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Flight Attendant Sounds Off: Carryon Bags and Bad Attitudes

May 10, 2010 | Posted in: Airline News,Flight Attendants,Passengers

flight attendant carryon bags passengers

Ever wonder what that flight attendant on your plane is thinking?

Well, wonder no more. Or maybe I should say, now we know what one flight attendant is thinking – and he has a lot to say about negativity on the part of passengers and crew, and why the job just isn’t much fun anymore.

Oh, yes – the flight attendant also mentions passengers who simply dump their carryon bags at his feet. 

Check out the article, called “An Airline Flight Attendant Sounds Off on Bags, Bad Attitudes and Today’s Flying Experience” – it’s a pretty good read if I do say so myself.

14 Responses to “Flight Attendant Sounds Off: Carryon Bags and Bad Attitudes”

  1. Steve says:

    As a frequent traveler, I totally sympathize with the attendants’ plight – I can’t imagine a more thankless job. I am constantly amazed by the thoughtlessness of the flying public and wonder where it comes from. After all, if they were on a 3-hour bus ride, would they expect to be waited on hand and foot – or simply accept that they’re on their own and make it work?

    In reality, the flight attendants are only on planes at all for safety reasons. If the authorities didn’t require the presence of highly trained experts in case of emergencies (who mostly only get used as wait staff and baggage lifters by the public), I suggest that many airlines would drop them completely – then where would the complainers be?

    Come on folks – understand the impact your miserable attitudes and pettiness have on these hard-working folks (most of whom have had their benefits substantially eroded over the years). Be polite, obey the rules (yes, YOU!), and accept that your insistence on constantly cheaper air travel has brought it down to the level of a bus ride. Get over it – and be nice to the folks who would certainly be more helpful if you would only be more courteous.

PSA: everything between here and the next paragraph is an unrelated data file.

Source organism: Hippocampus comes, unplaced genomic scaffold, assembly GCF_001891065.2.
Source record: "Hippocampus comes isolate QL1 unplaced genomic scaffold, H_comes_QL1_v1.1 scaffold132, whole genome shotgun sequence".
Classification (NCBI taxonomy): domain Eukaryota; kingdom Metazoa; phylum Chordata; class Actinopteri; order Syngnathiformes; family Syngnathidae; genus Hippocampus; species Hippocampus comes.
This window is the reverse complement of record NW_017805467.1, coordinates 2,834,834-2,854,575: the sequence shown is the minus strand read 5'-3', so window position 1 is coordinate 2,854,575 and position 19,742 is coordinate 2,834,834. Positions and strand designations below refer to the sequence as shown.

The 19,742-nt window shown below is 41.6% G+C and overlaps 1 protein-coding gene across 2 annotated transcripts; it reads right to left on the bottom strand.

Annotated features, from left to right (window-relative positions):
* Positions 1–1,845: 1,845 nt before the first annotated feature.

2. Ken says:

    Yes, it is an interesting read. But I think this FA is long past burn-out. I see passengers desiring contact with FAs. I don’t see passengers “dumping bags at the feet” of FAs. Only 1 in 10 passengers boarding will acknowledge a FA? Come on — stop complaining to the other FA standing next to you and maybe you can hear me say “hi” back to you.

    I think the title of your previous post should be modified for this article: “Should [Flight Attendants] Undergo [Personality] Tests Before Flying?”

    But maybe I’m totally mistaken. This is (was?) a United FA, after all.

  3. Nelson Musha says:

    A good read Rick. Walking in someone else’s shoes can give one a different perspective.

  4. Daggie says:

    I sympathize with the flight attendants having to put up with people wanting to carry on too much luggage, but I think most of us would like to check ALL our bags if only we could trust that our luggage would arrive with us.

  5. Rick Seaney says:


    I think you’ve just made a whole bunch of fans from the ranks of cabin crew members everywhere.


  6. Rick Seaney says:


    I know exactly what you’re talking about – trying to catch the attention of a flight attendant as you board, but failing because they’re busy talking to a colleague.


  7. Rick Seaney says: